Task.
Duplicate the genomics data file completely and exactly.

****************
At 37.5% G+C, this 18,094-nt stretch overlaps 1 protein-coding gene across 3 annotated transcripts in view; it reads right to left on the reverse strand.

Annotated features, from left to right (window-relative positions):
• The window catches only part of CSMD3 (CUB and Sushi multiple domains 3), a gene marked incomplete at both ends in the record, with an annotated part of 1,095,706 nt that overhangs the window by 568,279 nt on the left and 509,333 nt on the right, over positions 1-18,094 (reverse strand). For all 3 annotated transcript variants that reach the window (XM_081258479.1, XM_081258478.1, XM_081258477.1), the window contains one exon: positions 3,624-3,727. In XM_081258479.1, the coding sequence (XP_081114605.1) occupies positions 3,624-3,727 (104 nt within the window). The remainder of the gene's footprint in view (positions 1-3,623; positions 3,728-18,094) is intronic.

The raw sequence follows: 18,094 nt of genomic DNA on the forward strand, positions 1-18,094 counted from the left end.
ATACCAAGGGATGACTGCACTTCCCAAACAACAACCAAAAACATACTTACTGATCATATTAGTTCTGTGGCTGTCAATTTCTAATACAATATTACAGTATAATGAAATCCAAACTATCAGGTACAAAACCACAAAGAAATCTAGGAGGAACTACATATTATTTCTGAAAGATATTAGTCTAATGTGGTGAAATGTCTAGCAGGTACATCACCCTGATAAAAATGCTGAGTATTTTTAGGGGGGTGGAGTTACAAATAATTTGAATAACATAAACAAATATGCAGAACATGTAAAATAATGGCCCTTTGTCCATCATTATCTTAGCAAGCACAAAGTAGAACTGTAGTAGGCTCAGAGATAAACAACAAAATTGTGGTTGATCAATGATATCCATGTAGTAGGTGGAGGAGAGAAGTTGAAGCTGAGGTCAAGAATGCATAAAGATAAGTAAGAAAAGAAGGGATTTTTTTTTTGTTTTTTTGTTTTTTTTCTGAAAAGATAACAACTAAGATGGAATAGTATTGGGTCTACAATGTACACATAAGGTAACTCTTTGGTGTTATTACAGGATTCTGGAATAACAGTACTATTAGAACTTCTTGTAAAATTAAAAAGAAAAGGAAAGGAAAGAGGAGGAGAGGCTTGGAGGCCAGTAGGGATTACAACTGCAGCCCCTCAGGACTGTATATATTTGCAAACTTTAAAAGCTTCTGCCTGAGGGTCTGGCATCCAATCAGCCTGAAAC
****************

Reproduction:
At 37.5% G+C, this 18,094-nt stretch overlaps 1 protein-coding gene across 3 annotated transcripts in view; it reads right to left on the reverse strand.

Annotated features, from left to right (window-relative positions):
• The window catches only part of CSMD3 (CUB and Sushi multiple domains 3), a gene marked incomplete at both ends in the record, with an annotated part of 1,095,706 nt that overhangs the window by 568,279 nt on the left and 509,333 nt on the right, over positions 1-18,094 (reverse strand). For all 3 annotated transcript variants that reach the window (XM_081258479.1, XM_081258478.1, XM_081258477.1), the window contains one exon: positions 3,624-3,727. In XM_081258479.1, the coding sequence (XP_081114605.1) occupies positions 3,624-3,727 (104 nt within the window). The remainder of the gene's footprint in view (positions 1-3,623; positions 3,728-18,094) is intronic.

The raw sequence follows: 18,094 nt of genomic DNA on the forward strand, positions 1-18,094 counted from the left end.
ATACCAAGGGATGACTGCACTTCCCAAACAACAACCAAAAACATACTTACTGATCATATTAGTTCTGTGGCTGTCAATTTCTAATACAATATTACAGTATAATGAAATCCAAACTATCAGGTACAAAACCACAAAGAAATCTAGGAGGAACTACATATTATTTCTGAAAGATATTAGTCTAATGTGGTGAAATGTCTAGCAGGTACATCACCCTGATAAAAATGCTGAGTATTTTTAGGGGGGTGGAGTTACAAATAATTTGAATAACATAAACAAATATGCAGAACATGTAAAATAATGGCCCTTTGTCCATCATTATCTTAGCAAGCACAAAGTAGAACTGTAGTAGGCTCAGAGATAAACAACAAAATTGTGGTTGATCAATGATATCCATGTAGTAGGTGGAGGAGAGAAGTTGAAGCTGAGGTCAAGAATGCATAAAGATAAGTAAGAAAAGAAGGGATTTTTTTTTTGTTTTTTTGTTTTTTTTCTGAAAAGATAACAACTAAGATGGAATAGTATTGGGTCTACAATGTACACATAAGGTAACTCTTTGGTGTTATTACAGGATTCTGGAATAACAGTACTATTAGAACTTCTTGTAAAATTAAAAAGAAAAGGAAAGGAAAGAGGAGGAGAGGCTTGGAGGCCAGTAGGGATTACAACTGCAGCCCCTCAGGACTGTATATATTTGCAAACTTTAAAAGCTTCTGCCTGAGGGTCTGGCATCCAATCAGCCTGAAAC